Film Reviews

Italian Film Festival 2012

Published September 22, 2012

Although the French claim to have invented the cinema the Italians have done things with it no other nation can match. From silent epics such as Giovanni Pastrone’s Cabiria of 1914, through the Neo-Realist classics of Rossellini, De Sica and Visconti, to the arthouse movies of Fellini, Antonioni and Pasolini, Italy has spawned some of the most original filmmakers of all time.
The glory days of Cinecittà may be over, but the Lavazza Italian Film Festival remains one of the most eagerly awaited events in Australia’s movie calendar. Another
coffee-fuelled festival has just begun in Melbourne and Sydney, soon to be followed by seasons in Brisbane, Adelaide and Perth. (For full details:
The line-up this time includes more than 30 features, following the reliable dictum of ‘something for everyone’, including an evening of ‘Opera on Ice’ and three blood-soaked giallo films by the late Lucio Fulci.
Thankfully none of the above were included in the items I’ve been able to preview, which ranged from romantic comedy to political drama, but mostly defied categorisation. The pick of the crop was Caesar Must Die (Cesare deve morire) directed by Paolo and Vittorio Taviani, the octogenarian brothers who have made some of the outstanding Italian movies of the past thirty years. This film is quite unlike anything the Tavianis have done before: a docu-drama set in the high security Rebibbia Prison, where the inmates are rehearsing for a performance of Shakespeare’s Julius Caesar.
The actors are chosen from a eager group of murderers, drug peddlars, and small-time mafiosi, some of them serving life sentences. As they begin to learn their lines, these hardened criminals warm to this story of megalomania, betrayal, assassination and remorse. They can identify with all of it.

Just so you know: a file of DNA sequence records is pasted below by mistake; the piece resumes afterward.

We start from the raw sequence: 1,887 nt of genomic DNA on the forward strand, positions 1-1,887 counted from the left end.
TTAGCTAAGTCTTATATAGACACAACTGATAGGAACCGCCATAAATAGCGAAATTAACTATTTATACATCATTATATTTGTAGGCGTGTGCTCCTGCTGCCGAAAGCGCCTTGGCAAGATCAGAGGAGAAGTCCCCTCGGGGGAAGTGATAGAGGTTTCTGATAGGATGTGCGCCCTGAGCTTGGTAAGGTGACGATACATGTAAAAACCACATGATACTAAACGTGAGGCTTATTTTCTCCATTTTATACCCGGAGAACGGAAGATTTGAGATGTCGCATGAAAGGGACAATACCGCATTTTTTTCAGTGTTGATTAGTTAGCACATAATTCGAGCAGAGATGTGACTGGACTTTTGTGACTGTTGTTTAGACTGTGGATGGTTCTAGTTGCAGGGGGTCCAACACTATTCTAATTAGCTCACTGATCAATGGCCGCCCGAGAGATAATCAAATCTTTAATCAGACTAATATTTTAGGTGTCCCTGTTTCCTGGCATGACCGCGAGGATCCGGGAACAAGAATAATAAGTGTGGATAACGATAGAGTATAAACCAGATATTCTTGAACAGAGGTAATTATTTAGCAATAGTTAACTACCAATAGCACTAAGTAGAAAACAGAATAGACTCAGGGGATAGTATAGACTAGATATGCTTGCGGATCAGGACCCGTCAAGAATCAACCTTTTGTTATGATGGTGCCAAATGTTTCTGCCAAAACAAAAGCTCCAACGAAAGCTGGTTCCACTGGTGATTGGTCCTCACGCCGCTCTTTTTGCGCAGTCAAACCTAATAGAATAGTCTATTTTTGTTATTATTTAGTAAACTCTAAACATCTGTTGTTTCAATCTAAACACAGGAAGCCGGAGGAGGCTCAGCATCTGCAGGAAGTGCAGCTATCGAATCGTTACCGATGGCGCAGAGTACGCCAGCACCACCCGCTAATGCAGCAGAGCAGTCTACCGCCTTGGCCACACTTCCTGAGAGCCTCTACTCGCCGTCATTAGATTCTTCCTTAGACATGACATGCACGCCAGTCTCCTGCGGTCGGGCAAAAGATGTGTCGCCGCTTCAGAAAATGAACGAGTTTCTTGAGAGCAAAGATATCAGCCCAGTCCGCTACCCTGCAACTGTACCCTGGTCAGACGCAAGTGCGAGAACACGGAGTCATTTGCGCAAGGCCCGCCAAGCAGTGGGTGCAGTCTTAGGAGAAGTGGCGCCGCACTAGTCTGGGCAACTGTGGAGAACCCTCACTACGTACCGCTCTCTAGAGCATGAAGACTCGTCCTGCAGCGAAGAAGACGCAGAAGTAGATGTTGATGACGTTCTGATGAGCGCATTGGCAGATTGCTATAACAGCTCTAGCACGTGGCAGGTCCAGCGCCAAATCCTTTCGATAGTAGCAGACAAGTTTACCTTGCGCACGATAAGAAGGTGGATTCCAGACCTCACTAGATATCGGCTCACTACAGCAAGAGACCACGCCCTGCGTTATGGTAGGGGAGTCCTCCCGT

Gradually the line between reality and the world of the play becomes blurred, until we are never quite sure if the characters are acting or speaking from the heart.
The claustrophobic atmosphere of the prison contributes to the passionate, committed performances achieved by this amateur cast. The power and insight of Shakespeare’s words are given a new emphasis when spoken by a men imtinately familiar with violence, treachery and the codes of honour held sacred by Italian organised crime. As the rehearsals progress one can feel the actors being transformed by the drama.
Salvatore Striano who plays the central role of Brutus is completely changed by the experience. He has since been released and taken up a career as a professional actor.
With a compact running time of only 76 minutes, Caesar Must Die is a small masterpiece. At 128 minutes, Marco Tullio Giordana’s Piazza Fontana: The Italian Conspiracy (Romanza di una strage), is a long, complicated, political thriller that digs beneath the surface of the fierce battles between Anarchists and Neo-Fascists that tore Italy apart in the late 1960s. Although based on fact the movie has all the intrigue of a John Le Carré novel.